Favourite spot #2: Métropolitain

Call it whatever you like. Tube, metro, subway, or as they call it in Paris, le métro. I could write pages and pages about the interesting experience that is using this urban transportation. It’s true, in Paris there are 14 lines that can make you feel a little crazy at first. In Prague, there are just three lines and you get as lost. In Santiago (Chile), there are four lines (plus one “auxiliary line”)…but le métro of Paris is a photographic experience in itself.

Once I was told that the subway service in Paris was not really clean. Well, this is true, but up to a certain point: it depends on the lines you’re moving within, the time of the day and your mood. For instance, the line 8 (the purple one) was launched on 1913, but it is still one of the cleanest.

The Parisian metro works until past midnight, so you can pretty much party for a while and then go back to your place like a Cinderella – or wait until dawn and take the first one by 5 am. The thing is that Paris is not a city as big as London (Paris intramuros, not the Ile-de-France), so you can walk anywhere if you don’t want to wait that long. And if you have to go outside the walls of the city, you have the RER, an urban train.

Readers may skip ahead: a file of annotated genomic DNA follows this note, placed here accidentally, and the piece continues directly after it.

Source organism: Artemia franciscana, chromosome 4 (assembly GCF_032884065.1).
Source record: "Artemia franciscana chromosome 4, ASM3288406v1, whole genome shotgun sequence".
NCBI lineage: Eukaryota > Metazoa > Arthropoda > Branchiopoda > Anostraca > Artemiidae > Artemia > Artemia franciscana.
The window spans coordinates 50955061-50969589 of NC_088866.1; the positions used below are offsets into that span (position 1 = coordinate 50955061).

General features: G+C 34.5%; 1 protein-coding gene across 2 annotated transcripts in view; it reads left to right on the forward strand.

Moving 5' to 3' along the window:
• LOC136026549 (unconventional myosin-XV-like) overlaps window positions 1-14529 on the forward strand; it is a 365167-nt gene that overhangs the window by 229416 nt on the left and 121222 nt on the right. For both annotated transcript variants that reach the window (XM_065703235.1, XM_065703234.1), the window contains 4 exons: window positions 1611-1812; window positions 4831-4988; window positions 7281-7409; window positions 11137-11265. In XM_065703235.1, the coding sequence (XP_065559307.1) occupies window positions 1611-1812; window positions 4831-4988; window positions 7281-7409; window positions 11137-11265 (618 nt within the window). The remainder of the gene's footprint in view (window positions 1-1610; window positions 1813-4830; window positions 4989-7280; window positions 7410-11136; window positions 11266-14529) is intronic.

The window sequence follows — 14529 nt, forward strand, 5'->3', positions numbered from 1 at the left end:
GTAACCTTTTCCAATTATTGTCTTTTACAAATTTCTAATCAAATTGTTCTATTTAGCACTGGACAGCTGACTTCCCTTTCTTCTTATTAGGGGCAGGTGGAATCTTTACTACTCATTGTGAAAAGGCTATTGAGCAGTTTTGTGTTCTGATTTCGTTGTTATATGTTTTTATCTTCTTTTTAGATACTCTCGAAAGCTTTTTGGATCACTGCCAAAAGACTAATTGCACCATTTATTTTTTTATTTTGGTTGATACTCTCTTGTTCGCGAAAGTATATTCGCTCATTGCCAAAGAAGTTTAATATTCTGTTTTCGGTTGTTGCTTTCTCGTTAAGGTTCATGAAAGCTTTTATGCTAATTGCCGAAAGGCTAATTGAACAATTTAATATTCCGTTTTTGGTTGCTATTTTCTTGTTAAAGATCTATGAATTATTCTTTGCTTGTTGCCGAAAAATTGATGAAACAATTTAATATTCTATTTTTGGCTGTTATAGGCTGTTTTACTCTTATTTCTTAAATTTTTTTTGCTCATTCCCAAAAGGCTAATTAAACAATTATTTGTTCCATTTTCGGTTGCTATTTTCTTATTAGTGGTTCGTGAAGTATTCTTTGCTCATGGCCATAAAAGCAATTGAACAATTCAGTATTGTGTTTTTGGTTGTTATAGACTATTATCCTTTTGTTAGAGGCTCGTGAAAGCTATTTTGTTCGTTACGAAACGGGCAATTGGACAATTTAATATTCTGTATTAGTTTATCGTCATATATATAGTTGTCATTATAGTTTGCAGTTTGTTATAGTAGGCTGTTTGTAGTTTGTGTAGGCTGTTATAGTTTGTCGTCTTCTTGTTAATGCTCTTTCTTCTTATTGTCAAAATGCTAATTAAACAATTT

Among my favourite stations there is the Louvre-Rivoli, line 1, that has a permanent exhibiton of art (no wonder – it’s the station to get to the Louvre Museum). Or Bastille, on the same line, where you can see the Sena river through the large windows of the tube platform. And also, the “phantom metro stations”, that were built but never used or closed after a while – such as Saint Martin station.

When you just arrive in Paris, it is quite easy to get lost when trying to change from one line to another. Gare de Lyon, Nation, Gare de l’Est, Gare du Nord and Montparnasse are big elephants filled with three, four or five other lines. And if you try to change to the RER lines, bonne chance!

Travelling by metro it’s a sociological experience…or better, a zoological one. All you get to see in the underground Paris it’s impressive – from the tramps sleeping on the platforms to the musicians that range from very good to please-stop-playing. One does not simply goes out in Paris, one always gets surprised. Sometimes, when riding the metro, you will have a guy talking on his own sitting next to you. Then you have people reading in every language you can imagine. The colours, the smells, the looks and the horizons get mixed in the wagons…